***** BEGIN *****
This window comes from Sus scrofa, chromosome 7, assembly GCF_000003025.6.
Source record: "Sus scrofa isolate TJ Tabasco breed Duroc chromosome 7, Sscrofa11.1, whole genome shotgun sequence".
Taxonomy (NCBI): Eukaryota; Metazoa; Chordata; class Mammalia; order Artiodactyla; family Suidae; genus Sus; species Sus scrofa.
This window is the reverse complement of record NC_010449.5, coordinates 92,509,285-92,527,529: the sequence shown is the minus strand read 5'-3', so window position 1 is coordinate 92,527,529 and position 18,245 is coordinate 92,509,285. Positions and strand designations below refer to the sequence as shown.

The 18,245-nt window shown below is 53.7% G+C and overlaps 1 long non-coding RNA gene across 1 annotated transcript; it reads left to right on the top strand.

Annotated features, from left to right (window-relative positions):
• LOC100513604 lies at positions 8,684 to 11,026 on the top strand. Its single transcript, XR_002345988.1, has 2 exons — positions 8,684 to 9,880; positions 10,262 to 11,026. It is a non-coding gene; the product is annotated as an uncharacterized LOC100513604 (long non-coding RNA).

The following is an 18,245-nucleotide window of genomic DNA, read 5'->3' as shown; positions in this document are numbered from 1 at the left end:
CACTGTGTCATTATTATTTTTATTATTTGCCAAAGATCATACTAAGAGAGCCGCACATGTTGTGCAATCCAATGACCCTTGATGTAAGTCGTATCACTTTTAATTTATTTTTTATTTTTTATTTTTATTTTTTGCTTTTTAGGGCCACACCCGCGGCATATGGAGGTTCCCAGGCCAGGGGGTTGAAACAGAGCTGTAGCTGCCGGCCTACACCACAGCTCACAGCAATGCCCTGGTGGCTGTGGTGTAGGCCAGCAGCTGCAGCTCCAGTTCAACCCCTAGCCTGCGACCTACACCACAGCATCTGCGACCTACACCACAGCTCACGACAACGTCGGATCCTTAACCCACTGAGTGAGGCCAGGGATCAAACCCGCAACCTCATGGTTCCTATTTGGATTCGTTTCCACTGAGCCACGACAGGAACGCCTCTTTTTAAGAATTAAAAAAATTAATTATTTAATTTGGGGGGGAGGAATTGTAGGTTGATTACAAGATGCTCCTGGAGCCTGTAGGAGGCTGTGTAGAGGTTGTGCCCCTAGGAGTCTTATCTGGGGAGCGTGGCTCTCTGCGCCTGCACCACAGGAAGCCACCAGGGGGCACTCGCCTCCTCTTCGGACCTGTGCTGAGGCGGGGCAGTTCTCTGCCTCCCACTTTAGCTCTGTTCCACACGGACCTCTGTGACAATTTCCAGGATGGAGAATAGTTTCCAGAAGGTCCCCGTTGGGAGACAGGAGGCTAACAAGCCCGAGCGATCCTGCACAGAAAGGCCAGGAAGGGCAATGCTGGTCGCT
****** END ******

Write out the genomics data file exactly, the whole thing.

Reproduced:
This window comes from Sus scrofa, chromosome 7, assembly GCF_000003025.6.
Source record: "Sus scrofa isolate TJ Tabasco breed Duroc chromosome 7, Sscrofa11.1, whole genome shotgun sequence".
Taxonomy (NCBI): Eukaryota; Metazoa; Chordata; class Mammalia; order Artiodactyla; family Suidae; genus Sus; species Sus scrofa.
This window is the reverse complement of record NC_010449.5, coordinates 92,509,285-92,527,529: the sequence shown is the minus strand read 5'-3', so window position 1 is coordinate 92,527,529 and position 18,245 is coordinate 92,509,285. Positions and strand designations below refer to the sequence as shown.

The 18,245-nt window shown below is 53.7% G+C and overlaps 1 long non-coding RNA gene across 1 annotated transcript; it reads left to right on the top strand.

Annotated features, from left to right (window-relative positions):
• LOC100513604 lies at positions 8,684 to 11,026 on the top strand. Its single transcript, XR_002345988.1, has 2 exons — positions 8,684 to 9,880; positions 10,262 to 11,026. It is a non-coding gene; the product is annotated as an uncharacterized LOC100513604 (long non-coding RNA).

The following is an 18,245-nucleotide window of genomic DNA, read 5'->3' as shown; positions in this document are numbered from 1 at the left end:
CACTGTGTCATTATTATTTTTATTATTTGCCAAAGATCATACTAAGAGAGCCGCACATGTTGTGCAATCCAATGACCCTTGATGTAAGTCGTATCACTTTTAATTTATTTTTTATTTTTTATTTTTATTTTTTGCTTTTTAGGGCCACACCCGCGGCATATGGAGGTTCCCAGGCCAGGGGGTTGAAACAGAGCTGTAGCTGCCGGCCTACACCACAGCTCACAGCAATGCCCTGGTGGCTGTGGTGTAGGCCAGCAGCTGCAGCTCCAGTTCAACCCCTAGCCTGCGACCTACACCACAGCATCTGCGACCTACACCACAGCTCACGACAACGTCGGATCCTTAACCCACTGAGTGAGGCCAGGGATCAAACCCGCAACCTCATGGTTCCTATTTGGATTCGTTTCCACTGAGCCACGACAGGAACGCCTCTTTTTAAGAATTAAAAAAATTAATTATTTAATTTGGGGGGGAGGAATTGTAGGTTGATTACAAGATGCTCCTGGAGCCTGTAGGAGGCTGTGTAGAGGTTGTGCCCCTAGGAGTCTTATCTGGGGAGCGTGGCTCTCTGCGCCTGCACCACAGGAAGCCACCAGGGGGCACTCGCCTCCTCTTCGGACCTGTGCTGAGGCGGGGCAGTTCTCTGCCTCCCACTTTAGCTCTGTTCCACACGGACCTCTGTGACAATTTCCAGGATGGAGAATAGTTTCCAGAAGGTCCCCGTTGGGAGACAGGAGGCTAACAAGCCCGAGCGATCCTGCACAGAAAGGCCAGGAAGGGCAATGCTGGTCGCT